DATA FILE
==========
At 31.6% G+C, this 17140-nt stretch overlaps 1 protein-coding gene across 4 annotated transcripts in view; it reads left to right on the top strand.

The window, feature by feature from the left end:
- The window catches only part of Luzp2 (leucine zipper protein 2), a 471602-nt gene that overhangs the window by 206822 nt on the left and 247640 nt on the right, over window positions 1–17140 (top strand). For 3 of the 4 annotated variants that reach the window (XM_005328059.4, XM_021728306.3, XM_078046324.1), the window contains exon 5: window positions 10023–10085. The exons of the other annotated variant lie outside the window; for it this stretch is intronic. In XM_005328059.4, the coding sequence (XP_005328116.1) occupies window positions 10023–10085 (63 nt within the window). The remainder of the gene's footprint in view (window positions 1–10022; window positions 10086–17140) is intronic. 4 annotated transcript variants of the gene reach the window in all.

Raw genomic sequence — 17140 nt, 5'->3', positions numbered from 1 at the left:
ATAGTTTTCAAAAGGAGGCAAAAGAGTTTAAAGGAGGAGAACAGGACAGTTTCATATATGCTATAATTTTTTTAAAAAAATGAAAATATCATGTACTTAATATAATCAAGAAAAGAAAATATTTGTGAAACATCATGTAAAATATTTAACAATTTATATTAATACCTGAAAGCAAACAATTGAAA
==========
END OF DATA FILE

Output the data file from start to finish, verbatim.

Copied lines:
At 31.6% G+C, this 17140-nt stretch overlaps 1 protein-coding gene across 4 annotated transcripts in view; it reads left to right on the top strand.

The window, feature by feature from the left end:
- The window catches only part of Luzp2 (leucine zipper protein 2), a 471602-nt gene that overhangs the window by 206822 nt on the left and 247640 nt on the right, over window positions 1–17140 (top strand). For 3 of the 4 annotated variants that reach the window (XM_005328059.4, XM_021728306.3, XM_078046324.1), the window contains exon 5: window positions 10023–10085. The exons of the other annotated variant lie outside the window; for it this stretch is intronic. In XM_005328059.4, the coding sequence (XP_005328116.1) occupies window positions 10023–10085 (63 nt within the window). The remainder of the gene's footprint in view (window positions 1–10022; window positions 10086–17140) is intronic. 4 annotated transcript variants of the gene reach the window in all.

Raw genomic sequence — 17140 nt, 5'->3', positions numbered from 1 at the left:
ATAGTTTTCAAAAGGAGGCAAAAGAGTTTAAAGGAGGAGAACAGGACAGTTTCATATATGCTATAATTTTTTTAAAAAAATGAAAATATCATGTACTTAATATAATCAAGAAAAGAAAATATTTGTGAAACATCATGTAAAATATTTAACAATTTATATTAATACCTGAAAGCAAACAATTGAAA